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D&D > Off Topic > Tabletop RPGFeb 9, 2022 2:00 pm CT

Getting started with painting D&D miniatures


With the rise in popularity of Dungeons and Dragons, there has been a substantial increase in people that are interested in immortalizing their characters in miniature form. If you’ve listened to our podcasts at all, you’ll likely know that miniature painting is a huge hobby of mine. I’ve been doing it for almost 30 years and it tends to be a large part of my daily routine. As a result, I often get asked what seems like a simple question, but can be very daunting for newcomers — how do I get started with painting miniatures?

Creating your own miniature involves sourcing the figurine, painting the it, and making sure it fits your mental image of the character. There are many ways to go about this, with different techniques and options — in fact, we’re spoiled for choice — so keep in mind that this just represents my opinion, things that I’ve found useful for others that I’ve helped to take the first steps into miniature painting. I hope these tips and pointers for painting your own minis will help get you started, but if any of my advice isn’t helpful, don’t be afraid to deviate.

How to select a miniature

Selecting your miniature is both an exciting and potentially overwhelming endeavor. There are a plethora of choices from big names like Games Workshop and Reaper Miniatures, or you can even customize your own on sites like Eldritch Foundry and Hero Forge — there’s something for everyone. I recommend to keep it simple, and keep it cost effective, especially when you’re just starting out. I mostly recommend sticking to miniatures from Wizkids! and their various unpainted miniature lines at first. These consist of Dungeons and Dragons-specific miniatures from the Nolzur’s Marvelous Miniatures line, or Pathfinder Battles Deep Cuts, and even the Critical Role miniatures. You can also find minis in their line for Transformers and My Little Pony.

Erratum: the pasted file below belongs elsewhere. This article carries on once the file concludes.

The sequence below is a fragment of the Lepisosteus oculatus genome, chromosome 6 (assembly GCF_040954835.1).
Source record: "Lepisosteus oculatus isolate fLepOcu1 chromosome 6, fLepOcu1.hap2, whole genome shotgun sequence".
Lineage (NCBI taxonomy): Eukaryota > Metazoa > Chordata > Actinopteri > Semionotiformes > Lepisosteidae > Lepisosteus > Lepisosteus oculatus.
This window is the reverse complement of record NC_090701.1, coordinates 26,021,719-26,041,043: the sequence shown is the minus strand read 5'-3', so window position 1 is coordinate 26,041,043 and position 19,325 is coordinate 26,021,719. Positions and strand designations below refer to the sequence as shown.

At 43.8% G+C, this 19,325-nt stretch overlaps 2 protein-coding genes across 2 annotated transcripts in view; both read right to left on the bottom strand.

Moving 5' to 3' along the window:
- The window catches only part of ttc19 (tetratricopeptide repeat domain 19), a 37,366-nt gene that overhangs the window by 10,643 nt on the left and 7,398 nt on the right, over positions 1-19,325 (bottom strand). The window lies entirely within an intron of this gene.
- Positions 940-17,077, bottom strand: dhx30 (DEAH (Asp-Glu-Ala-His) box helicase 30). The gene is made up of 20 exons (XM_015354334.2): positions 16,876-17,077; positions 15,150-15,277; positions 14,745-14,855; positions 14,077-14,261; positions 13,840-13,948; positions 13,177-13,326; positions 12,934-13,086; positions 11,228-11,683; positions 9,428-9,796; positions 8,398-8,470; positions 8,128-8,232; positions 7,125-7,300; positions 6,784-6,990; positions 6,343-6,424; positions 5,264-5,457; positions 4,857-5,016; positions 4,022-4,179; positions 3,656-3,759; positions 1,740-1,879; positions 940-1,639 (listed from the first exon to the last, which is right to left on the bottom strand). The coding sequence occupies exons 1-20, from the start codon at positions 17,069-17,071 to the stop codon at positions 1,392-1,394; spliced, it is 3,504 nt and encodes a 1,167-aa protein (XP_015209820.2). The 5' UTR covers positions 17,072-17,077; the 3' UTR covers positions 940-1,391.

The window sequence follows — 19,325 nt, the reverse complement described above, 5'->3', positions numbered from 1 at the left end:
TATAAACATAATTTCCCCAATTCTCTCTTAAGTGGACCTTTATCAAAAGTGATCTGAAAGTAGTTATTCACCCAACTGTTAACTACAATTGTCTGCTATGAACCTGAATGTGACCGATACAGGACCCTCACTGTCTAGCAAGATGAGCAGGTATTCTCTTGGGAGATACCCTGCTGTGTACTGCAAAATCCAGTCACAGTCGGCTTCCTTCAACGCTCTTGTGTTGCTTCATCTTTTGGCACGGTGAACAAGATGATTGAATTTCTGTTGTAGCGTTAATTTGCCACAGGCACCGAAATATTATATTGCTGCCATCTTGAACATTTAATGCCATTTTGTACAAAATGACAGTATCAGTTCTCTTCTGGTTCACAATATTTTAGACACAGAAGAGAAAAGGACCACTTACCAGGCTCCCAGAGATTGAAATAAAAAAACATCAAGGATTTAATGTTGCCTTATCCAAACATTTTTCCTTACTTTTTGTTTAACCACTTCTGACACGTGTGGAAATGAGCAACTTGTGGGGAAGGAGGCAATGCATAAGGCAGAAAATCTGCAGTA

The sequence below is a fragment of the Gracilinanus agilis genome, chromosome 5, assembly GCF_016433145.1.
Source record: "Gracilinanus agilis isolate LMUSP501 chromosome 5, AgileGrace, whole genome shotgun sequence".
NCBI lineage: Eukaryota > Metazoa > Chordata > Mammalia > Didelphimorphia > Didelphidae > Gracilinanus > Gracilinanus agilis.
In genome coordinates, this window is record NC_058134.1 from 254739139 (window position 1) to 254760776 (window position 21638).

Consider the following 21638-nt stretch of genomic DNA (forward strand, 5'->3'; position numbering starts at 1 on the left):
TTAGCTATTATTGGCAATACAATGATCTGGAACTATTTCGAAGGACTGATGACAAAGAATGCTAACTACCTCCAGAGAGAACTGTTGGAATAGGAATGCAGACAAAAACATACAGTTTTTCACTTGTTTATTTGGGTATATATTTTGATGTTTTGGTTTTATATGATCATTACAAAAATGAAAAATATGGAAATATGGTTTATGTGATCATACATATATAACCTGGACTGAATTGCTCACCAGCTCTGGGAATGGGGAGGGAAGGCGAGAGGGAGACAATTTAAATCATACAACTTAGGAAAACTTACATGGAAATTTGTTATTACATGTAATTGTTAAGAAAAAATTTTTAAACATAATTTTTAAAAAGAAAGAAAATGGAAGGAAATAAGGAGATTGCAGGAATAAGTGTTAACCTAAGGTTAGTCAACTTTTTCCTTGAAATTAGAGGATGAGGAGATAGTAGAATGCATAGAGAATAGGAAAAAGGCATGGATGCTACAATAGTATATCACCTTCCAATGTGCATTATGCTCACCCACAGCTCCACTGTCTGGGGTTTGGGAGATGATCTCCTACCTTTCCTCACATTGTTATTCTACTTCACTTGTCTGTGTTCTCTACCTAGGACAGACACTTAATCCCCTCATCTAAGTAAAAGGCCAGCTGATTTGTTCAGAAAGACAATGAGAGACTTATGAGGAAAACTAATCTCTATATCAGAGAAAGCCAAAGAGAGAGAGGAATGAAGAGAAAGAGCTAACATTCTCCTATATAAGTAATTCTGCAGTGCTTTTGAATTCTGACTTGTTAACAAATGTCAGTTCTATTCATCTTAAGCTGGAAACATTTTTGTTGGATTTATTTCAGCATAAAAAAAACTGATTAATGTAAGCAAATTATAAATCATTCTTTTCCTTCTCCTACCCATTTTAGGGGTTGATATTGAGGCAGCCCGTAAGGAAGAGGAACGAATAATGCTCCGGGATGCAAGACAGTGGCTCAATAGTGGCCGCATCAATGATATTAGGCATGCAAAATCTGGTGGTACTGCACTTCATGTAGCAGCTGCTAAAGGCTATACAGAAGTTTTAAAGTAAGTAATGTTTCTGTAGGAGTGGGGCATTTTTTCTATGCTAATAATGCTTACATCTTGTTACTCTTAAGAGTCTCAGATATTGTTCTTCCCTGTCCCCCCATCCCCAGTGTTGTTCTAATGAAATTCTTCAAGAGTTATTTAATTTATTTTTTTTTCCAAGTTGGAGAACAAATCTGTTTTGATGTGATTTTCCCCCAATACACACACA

There are several reasons I recommend Wizkids! as a good starting point. The first thing I would point out is the cost. A basic adventurers model is a suggested retail price of $4.99 USD for not just one, but two miniatures — normally both a male and female variety of whatever miniature you’re working with, or a lower level and higher level version of the same character. Larger single models start at the same price point and you can get full blown monsters for relatively cheap compared to others on the market. The second thing is that these models are all pre-primed. Normally, when you have a miniature you need to put a base layer of paint down, or primer, for the paint to better adhere to the figure. This can be finicky and even dependent on the weather, so a model that is already pre-primed for you not only allows you to skip a step without buying any extra materials, but also you don’t have to worry about getting this step right. You can focus on getting your colors on the model and diving right in.

Third, there is a staggering variety of miniatures available in this line. There are classics like Elf Fighters and Clerics, to Vampires and Werewolves, and everything in between, so it’s highly likely you’ll find something you want to paint. The last point is that these models are widely available pretty much everywhere — almost every local gaming store, comic shop, and even toy store, is likely to have these available. If they don’t, or you don’t have a local brick-and-mortar retailer near you, they’re also available online through a lot of retailers, even directly from Wizkids! themselves.

These reasons combined make Wizkids! my go-to miniatures when someone asks, but I should stress that there’s no real wrong choice for your miniature base, as long as you make sure it’s something you think looks cool and that you want to paint. Honestly, the cooler you think it is, the more likely you are to actually sit down and start painting.

Paints and brushes for beginners

This is another area that has a large number of options available to us. The two most common choices are Games Workshop and The Army Painter which are both widely available online and at local retailers across the world. Of the two, I normally recommend Army Painter for you to start.